The End of Earnings Growth?
The third quarter earnings reporting season starts this week with quarterly results from companies across different industries and countries including Delta Air Lines, Fast Retailing, PepsiCo, Taiwan Semiconductor Manufacturing Company, JPMorgan Chase & Co., and Citigroup, among many others. Solid earnings growth had been a bright spot in the first half of the year amid weakening economic growth, but the third quarter saw slowing sales, excess inventories and higher costs that are likely to have had a negative impact on results and forward-looking guidance from corporate leaders.
Dimming global earnings outlook
The outlook for earnings is dimming on the cusp of the reporting season. Historically, there is a tight relationship between the global manufacturing purchasing managers' index (PMI) and earnings growth for global companies, as you can see in the chart below. The PMI tends to lead the trend in earnings growth by three months, with the dividing line at 50 between expansion and contraction in global manufacturing aligning with the analysts' consensus outlook for earnings growth and contraction over the coming year. The PMI turned negative in September as the quarter came to an end, likely pointing to flat earnings on a year-over-year basis for global companies as we look out to the fourth quarter.
Indicator points to the end of earnings growth
Source: Charles Schwab, Macrobond MSCI, S&P Global data as of 10/9/2022.
While analysts' estimates have been declining, they are still clinging to an outlook for mid-single-digit earnings growth in 2023 for the companies that make up the MSCI World Index and for companies in most major countries and regions including those in the MSCI indexes for the United States, Europe, Japan, and Canada. Yet, leading components of the PMI, such as new orders, suggest a further economic slowdown in the months ahead and a coming decline in earnings. If so, the erosion of earnings as a key support for stocks could lead to a further stock market sell-off in the weeks ahead as corporate leaders guide analysts to further lower their earnings estimates.
Exception to the trend
There is a surprising exception to this global downtrend in earnings: the United Kingdom. Earnings estimates for U.K. companies have continued to move higher in the second half of this year—especially compared to the S&P 500 Index, as you can see in the chart below. The analysts' consensus S&P 500 earnings per share estimate for 2022, at about $224, has been declining since June. But earnings for U.K. companies have continued to climb to over £230 from £170 at the start of the year. This has helped the stocks in the MSCI United Kingdom Index to outperform the S&P 500 this year by 23 percentage points in local currency and five percentage points when measured in U.S. dollars.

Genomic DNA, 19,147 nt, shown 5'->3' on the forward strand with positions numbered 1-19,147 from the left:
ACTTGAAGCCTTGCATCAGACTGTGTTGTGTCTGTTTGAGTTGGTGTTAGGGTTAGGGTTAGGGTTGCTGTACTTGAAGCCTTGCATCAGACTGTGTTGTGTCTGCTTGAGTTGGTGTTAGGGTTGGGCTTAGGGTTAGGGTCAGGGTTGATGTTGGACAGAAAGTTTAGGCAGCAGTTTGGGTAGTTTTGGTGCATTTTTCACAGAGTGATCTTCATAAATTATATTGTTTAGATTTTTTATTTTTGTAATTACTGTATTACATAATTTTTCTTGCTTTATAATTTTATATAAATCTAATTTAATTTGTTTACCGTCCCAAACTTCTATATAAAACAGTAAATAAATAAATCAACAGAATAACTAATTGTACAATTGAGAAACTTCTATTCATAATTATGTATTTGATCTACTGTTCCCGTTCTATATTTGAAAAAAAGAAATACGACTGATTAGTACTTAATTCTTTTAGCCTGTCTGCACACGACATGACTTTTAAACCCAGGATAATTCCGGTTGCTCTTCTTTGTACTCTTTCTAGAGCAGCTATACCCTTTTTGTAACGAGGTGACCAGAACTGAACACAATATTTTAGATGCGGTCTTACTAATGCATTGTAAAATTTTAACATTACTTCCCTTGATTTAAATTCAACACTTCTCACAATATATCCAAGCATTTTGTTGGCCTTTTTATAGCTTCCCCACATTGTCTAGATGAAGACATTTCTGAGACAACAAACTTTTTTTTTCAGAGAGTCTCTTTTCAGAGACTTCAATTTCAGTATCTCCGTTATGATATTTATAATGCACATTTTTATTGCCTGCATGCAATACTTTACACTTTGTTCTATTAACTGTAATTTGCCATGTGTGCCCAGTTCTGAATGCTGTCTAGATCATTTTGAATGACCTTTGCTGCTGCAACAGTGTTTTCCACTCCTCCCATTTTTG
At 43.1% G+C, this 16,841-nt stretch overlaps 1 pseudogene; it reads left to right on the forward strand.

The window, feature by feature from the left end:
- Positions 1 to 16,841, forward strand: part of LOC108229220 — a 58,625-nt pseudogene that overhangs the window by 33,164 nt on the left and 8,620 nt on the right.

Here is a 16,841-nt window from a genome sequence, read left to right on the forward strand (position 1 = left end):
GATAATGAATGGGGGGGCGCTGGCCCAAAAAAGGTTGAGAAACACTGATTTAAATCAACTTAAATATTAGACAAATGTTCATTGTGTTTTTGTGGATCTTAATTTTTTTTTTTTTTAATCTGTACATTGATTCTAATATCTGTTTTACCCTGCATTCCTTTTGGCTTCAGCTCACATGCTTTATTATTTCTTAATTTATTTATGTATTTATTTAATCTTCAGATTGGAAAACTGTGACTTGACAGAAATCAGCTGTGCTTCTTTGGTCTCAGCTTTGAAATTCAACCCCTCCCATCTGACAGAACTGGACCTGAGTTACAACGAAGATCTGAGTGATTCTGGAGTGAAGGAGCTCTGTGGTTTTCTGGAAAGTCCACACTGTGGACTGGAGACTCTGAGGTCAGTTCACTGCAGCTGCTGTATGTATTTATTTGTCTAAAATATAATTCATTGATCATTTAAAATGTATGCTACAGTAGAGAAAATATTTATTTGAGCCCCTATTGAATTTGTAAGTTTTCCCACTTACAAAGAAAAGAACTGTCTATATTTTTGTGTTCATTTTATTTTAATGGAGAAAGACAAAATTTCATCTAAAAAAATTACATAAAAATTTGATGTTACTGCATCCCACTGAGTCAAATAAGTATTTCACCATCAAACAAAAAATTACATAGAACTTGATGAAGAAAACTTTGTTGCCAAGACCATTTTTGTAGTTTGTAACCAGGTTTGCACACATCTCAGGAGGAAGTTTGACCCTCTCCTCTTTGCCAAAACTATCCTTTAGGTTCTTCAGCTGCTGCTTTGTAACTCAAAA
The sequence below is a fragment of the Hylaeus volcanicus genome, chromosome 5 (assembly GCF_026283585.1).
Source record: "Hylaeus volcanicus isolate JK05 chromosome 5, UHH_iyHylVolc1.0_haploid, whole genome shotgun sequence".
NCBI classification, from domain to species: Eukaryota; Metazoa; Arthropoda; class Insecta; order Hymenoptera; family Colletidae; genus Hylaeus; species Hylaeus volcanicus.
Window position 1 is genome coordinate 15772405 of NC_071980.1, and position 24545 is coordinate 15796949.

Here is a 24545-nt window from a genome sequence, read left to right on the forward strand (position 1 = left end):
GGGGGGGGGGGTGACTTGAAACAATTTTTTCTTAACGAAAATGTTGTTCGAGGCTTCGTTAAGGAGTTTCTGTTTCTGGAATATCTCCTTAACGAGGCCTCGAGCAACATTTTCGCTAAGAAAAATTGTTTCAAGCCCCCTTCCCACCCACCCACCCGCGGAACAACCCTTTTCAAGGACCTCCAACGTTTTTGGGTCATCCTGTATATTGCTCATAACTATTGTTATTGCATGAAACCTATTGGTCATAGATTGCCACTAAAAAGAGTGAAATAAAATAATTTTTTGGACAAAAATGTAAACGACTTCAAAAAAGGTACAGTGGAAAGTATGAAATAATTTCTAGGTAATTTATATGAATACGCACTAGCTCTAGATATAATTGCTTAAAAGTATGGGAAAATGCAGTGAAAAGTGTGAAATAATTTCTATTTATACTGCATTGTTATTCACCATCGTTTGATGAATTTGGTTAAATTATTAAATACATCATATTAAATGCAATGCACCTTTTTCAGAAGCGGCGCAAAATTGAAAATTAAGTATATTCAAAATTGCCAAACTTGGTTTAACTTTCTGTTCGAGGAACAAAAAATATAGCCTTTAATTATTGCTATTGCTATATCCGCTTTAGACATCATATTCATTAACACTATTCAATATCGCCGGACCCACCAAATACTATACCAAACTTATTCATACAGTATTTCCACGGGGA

2022 earnings per share consensus analysts' estimates
MSCI United Kingdom Index earnings per share consensus analysts' estimate for 2022 in British pounds, S&P 500 Index earnings per share consensus analysts' estimate for 2022 in U.S. dollars. Indexes are unmanaged, do not incur management fees, costs and expenses and cannot be invested in directly.
Source: Charles Schwab, FactSet data as of 10/9/2022.
A reason for U.K. earnings strength is the pound's 18% plunge relative to the U.S. dollar this year. Historically, earnings for U.K. companies tend to benefit from a weak pound. Currently, for the companies in the MSCI United Kingdom Index, 27% of revenues are in dollars—the largest share—and greater than the 19% of sales that are in pounds. With most costs in pounds, the result is that U.K. businesses are seeing a positive currency contribution to their earnings growth.
Revenue exposure by country/region for U.K. companies
Based on companies in MSCI United Kingdom Index. Showing top 8 of 257 countries. Values based on FactSet's proprietary algorithm.
Source: Charles Schwab, FactSet data as of 10/9/2022.
After the new U.K. government's decision in September to aggressively ease fiscal policy while inflation is very high, markets responded with a rapid drop in the pound and rise in U.K. government bond yields. This prompted the Bank of England (BoE) to intervene in the U.K. government bond market by temporarily buying long-dated gilts "to restore orderly market conditions." It also delayed plans to start quantitative tightening (QT). The BoE was expected to close its window for emergency bond-buying on Friday but has now decided to remain available to act if conditions warrant until November 10. The BoE's measures have calmed the sharp sell-off in the U.K. bond market; it is not clear if the U.K. bond market can keep calm without the support of the BoE. The fall in the pound remains a cloud over the U.K. economy as it boosts the prices for imports, worsening inflation pressures. The U.K. is facing higher interest rates to suppress inflation which may weigh on domestic demand and worsen the outlook for U.K. revenue.
While analysts' earnings outlook for U.K. companies and the U.K. stock market remains outperformers this year—even after the recent turmoil—there are risks to U.K. leadership. We will be watching to see if markets remain calm as BoE support fades and if the reports by U.K. companies in the weeks ahead continue to support a rising trend in earnings as the global earnings outlook dims.
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